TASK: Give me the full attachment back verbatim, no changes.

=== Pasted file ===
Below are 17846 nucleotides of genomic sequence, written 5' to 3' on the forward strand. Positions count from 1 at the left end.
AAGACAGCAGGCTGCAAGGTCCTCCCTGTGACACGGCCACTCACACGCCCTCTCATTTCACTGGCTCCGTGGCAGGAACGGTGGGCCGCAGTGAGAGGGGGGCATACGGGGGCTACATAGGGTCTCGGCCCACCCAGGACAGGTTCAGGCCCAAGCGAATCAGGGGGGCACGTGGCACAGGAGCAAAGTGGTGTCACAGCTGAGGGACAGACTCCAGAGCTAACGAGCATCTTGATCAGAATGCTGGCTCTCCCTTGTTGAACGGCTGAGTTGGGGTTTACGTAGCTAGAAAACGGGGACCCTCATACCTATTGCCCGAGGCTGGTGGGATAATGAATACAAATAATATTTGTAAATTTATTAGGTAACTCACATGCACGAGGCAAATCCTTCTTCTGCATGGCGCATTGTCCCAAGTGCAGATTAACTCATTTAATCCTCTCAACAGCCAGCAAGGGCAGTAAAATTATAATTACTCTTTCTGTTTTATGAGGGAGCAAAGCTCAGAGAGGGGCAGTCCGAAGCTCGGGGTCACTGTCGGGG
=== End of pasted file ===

Below are 17846 nucleotides of genomic sequence, written 5' to 3' on the forward strand. Positions count from 1 at the left end.
AAGACAGCAGGCTGCAAGGTCCTCCCTGTGACACGGCCACTCACACGCCCTCTCATTTCACTGGCTCCGTGGCAGGAACGGTGGGCCGCAGTGAGAGGGGGGCATACGGGGGCTACATAGGGTCTCGGCCCACCCAGGACAGGTTCAGGCCCAAGCGAATCAGGGGGGCACGTGGCACAGGAGCAAAGTGGTGTCACAGCTGAGGGACAGACTCCAGAGCTAACGAGCATCTTGATCAGAATGCTGGCTCTCCCTTGTTGAACGGCTGAGTTGGGGTTTACGTAGCTAGAAAACGGGGACCCTCATACCTATTGCCCGAGGCTGGTGGGATAATGAATACAAATAATATTTGTAAATTTATTAGGTAACTCACATGCACGAGGCAAATCCTTCTTCTGCATGGCGCATTGTCCCAAGTGCAGATTAACTCATTTAATCCTCTCAACAGCCAGCAAGGGCAGTAAAATTATAATTACTCTTTCTGTTTTATGAGGGAGCAAAGCTCAGAGAGGGGCAGTCCGAAGCTCGGGGTCACTGTCGGGG